Evoke: I can! And do! People are always really surprised by that IRL for some reason.
LMB: Something about the meeting of the acoustic and electronic world, I think.
Evoke: Fair enough.
LMB: Do you ever play to mix into your tracks?
Evoke: There’s tons on my upcoming album. Almost 100% of the synths are effected guitar.
LMB: You. You are a talented human. Neat. Haha. Let’s talk about your main influences. If you could only choose one to meet, dead or alive, who would it be and where would you take them in your hometown for food?
Evoke: Well, there’s the electronic influences: Koan Sounds, Opiuo, Sorrow, Snakehips, and Joe Ford, mainly. But lately I’ve been taking more inspiration from other genres. I’m influenced a lot by Muse, The Strokes, Said the Whale, Tokyo Police Club, Radiohead, Portishead, and Periphery. Ultimately the person who I would want to meet is the person who shaped my music the most throughout my life, and that would have to be Matthew Bellamy (the lead singer of Muse). I would take him to The Huckleberry in Louisville because 100% of the things on the menu are delicious.
LBM: Huh. Never been there. I’ll have to check it out. After listening to a lot of your work through soundcloud, I’ve found that you don’t hold a very repetitive sound. You play with your music and evoke (if I may) many different moods. Your not stuck in all happy, all sad mode like many artists. I’m interested in knowing what moods typically drive you to create?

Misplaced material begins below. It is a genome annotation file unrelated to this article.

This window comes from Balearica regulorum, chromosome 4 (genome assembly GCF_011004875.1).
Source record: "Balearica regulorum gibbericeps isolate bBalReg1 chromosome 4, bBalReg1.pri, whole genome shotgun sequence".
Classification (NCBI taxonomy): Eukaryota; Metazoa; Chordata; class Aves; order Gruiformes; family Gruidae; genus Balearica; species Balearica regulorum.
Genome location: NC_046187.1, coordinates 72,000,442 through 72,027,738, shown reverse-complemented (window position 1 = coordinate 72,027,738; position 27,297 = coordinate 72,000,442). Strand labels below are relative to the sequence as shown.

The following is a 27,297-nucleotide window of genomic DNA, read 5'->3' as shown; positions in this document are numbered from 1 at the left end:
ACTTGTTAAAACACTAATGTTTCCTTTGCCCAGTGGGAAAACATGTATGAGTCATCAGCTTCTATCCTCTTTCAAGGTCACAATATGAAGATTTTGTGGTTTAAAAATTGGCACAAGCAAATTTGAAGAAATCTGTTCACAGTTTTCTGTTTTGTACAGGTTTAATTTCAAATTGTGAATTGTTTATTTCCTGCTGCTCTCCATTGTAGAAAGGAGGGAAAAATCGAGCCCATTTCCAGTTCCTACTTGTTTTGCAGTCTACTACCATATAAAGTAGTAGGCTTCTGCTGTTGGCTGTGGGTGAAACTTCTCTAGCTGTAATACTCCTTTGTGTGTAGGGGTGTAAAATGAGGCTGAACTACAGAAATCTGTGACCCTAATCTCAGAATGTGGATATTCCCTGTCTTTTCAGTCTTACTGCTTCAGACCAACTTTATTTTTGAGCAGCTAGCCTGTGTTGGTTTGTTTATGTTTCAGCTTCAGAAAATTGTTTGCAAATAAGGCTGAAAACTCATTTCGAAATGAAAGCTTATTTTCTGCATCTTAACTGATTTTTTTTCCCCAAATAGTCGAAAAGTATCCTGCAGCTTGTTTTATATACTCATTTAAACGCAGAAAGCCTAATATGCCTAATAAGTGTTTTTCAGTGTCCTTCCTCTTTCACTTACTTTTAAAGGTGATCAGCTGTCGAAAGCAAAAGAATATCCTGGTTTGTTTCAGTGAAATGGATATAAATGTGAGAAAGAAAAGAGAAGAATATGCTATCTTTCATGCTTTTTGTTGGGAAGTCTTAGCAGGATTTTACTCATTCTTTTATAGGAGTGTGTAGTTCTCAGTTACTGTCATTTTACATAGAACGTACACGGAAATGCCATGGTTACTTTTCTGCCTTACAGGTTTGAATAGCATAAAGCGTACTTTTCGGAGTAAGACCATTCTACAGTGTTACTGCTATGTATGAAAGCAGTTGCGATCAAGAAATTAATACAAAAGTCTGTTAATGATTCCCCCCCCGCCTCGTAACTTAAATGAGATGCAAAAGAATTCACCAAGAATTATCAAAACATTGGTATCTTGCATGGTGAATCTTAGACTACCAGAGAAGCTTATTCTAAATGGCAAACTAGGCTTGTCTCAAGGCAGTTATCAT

Evoke: I have so many break up songs, it’s absurd. Most of my best work comes from being resentful of a girl for some reason or another, and that usually drives me to either make an angry/sad song to let the emotions flow out, or to make something more upbeat to lift myself out of the hole. I would list all of the songs that are about the ends of relationships but it would take way too long, and would be frankly a little embarrassing. Just know that it’s a lot.
LMB: Trust me, I understand that inspiration. Fuel for creation. You work with a lot of cool, talented people on collaborative projects. Who is favorite artist to work with and why?
Evoke: Haha, well honestly I mostly enjoy working with musicians who don’t know a damn thing about music production, because they’re often the people who are most open to the creative process. I’m very much a “bigger picture” kind of producer at this point in my life, so I get really frustrated when I’m working with a producer and they keep making micro adjustments or stopping the whole process in its tracks to fix technicalities. I’d rather work with somebody who’s willing to bounce ideas around until the track is done. With that said, my favorite person I’ve worked with is likely Laura Brehm. She’s an excellent singer, and excellent songwriter, and is just a really genuinely enjoyable person to be around, and she knows a staggering amount about vocal work. It’s been really beneficial working with her because I’ve learned a lot in the process.